“The White House disclosed the fact of the meeting only in March, playing down its significance. But people familiar with the matter say the FBI now considers the encounter, as well as another meeting Kushner had with a Russian banker, to be of investigative interest.”
“Kislyak reportedly was taken aback by the suggestion of allowing an American to use Russian communications gear at its embassy or consulate — a proposal that would have carried security risks for Moscow as well as the Trump team.”
“Russia at times feeds false information into communication streams it suspects are monitored as a way of sowing misinformation and confusion among U.S. analysts. But officials said that it’s unclear what Kislyak would have had to gain by falsely characterizing his contacts with Kushner to Moscow, particularly at a time when the Kremlin still saw the prospect of dramatically improved relations with Trump.”Kushner’s apparent interest in establishing a secret channel with Moscow, rather than relying on U.S. government systems, has added to the intrigue surrounding the Trump administration’s relationship with Russia.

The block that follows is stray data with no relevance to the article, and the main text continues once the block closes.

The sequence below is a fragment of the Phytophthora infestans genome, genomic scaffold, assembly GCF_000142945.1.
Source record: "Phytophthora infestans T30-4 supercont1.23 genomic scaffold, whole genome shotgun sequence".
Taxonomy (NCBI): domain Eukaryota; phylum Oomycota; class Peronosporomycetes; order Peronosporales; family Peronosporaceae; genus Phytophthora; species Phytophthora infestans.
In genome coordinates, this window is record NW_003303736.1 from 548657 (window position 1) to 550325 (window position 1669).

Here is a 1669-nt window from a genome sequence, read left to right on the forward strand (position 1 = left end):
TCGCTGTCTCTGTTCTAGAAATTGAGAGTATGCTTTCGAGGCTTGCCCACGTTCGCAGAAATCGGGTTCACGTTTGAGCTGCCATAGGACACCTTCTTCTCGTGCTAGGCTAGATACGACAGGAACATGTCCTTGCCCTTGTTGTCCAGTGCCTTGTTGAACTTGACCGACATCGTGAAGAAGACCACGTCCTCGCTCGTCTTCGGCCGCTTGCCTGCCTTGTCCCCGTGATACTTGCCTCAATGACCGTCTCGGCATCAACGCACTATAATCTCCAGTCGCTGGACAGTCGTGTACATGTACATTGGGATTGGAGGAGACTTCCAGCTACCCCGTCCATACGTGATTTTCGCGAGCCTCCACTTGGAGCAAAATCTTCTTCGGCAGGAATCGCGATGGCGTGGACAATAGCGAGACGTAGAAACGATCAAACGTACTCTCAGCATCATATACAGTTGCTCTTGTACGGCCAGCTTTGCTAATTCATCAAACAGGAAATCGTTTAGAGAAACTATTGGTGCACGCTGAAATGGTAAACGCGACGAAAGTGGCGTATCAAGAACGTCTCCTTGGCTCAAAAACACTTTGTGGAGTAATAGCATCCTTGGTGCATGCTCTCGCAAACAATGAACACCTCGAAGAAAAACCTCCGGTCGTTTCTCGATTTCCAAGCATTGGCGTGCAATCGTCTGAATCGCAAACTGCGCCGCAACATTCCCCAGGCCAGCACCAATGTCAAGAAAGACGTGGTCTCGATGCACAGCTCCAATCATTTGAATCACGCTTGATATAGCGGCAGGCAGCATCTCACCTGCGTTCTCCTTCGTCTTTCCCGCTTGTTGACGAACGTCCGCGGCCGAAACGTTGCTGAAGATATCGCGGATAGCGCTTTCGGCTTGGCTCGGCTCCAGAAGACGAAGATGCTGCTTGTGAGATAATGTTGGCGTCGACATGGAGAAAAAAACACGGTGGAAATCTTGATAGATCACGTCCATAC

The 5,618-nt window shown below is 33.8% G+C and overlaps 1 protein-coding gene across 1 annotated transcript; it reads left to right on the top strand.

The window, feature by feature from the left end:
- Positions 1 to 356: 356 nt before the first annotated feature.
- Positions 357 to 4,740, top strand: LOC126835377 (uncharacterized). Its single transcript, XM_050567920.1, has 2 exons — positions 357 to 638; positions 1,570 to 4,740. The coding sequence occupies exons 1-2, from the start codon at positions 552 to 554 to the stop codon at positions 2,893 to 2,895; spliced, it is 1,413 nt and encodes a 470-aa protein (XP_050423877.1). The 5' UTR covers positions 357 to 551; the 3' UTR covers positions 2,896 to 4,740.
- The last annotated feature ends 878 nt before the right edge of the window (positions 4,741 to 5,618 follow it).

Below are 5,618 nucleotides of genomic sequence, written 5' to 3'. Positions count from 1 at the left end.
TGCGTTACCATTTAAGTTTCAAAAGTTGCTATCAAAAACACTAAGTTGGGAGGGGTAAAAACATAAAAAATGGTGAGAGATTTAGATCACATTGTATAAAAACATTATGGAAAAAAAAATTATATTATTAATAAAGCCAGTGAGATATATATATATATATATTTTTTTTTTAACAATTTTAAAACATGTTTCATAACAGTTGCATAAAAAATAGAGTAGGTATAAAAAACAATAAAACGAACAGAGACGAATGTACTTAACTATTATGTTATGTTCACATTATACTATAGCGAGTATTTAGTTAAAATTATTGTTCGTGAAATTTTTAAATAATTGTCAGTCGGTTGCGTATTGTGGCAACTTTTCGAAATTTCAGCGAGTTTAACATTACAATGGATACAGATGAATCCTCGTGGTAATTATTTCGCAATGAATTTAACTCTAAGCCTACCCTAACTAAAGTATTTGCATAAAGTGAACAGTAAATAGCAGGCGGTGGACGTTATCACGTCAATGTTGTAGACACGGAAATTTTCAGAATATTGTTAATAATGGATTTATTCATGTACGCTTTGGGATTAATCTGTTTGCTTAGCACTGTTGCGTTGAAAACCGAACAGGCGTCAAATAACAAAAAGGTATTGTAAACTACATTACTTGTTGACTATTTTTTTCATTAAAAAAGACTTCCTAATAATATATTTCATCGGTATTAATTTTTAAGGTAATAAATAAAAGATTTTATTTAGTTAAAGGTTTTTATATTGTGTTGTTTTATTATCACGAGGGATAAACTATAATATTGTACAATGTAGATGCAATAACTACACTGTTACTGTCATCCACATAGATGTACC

“The FBI closely monitors the communications of Russian officials in the United States, and it maintains a nearly constant surveillance of its diplomatic facilities. The National Security Agency monitors the communications of Russian officials overseas.”
“Current and former U.S. intelligence officials said that although Russian diplomats have secure means of communicating with Moscow, Kushner’s apparent request for access to such channels was extraordinary.”
“How would he trust that the Russians wouldn’t leak it on their side?” said one former senior intelligence official. The FBI would know that a Trump transition official was going in and out of the embassy, which would cause “a great deal” of concern, he added. The entire idea, he said, “seems extremely naive or absolutely crazy.”
“The discussion of a secret channel adds to a broader pattern of efforts by Trump’s closest advisers to obscure their contacts with Russian counterparts. Trump’s first national security adviser, Flynn, was forced to resign after a series of false statements about his conversations with Kislyak. Attorney General Jeff Sessions recused himself from matters related to the Russia investigation after it was revealed that he had failed to disclose his own meetings with Kislyak when asked during congressional testimony about any contact with Russians.”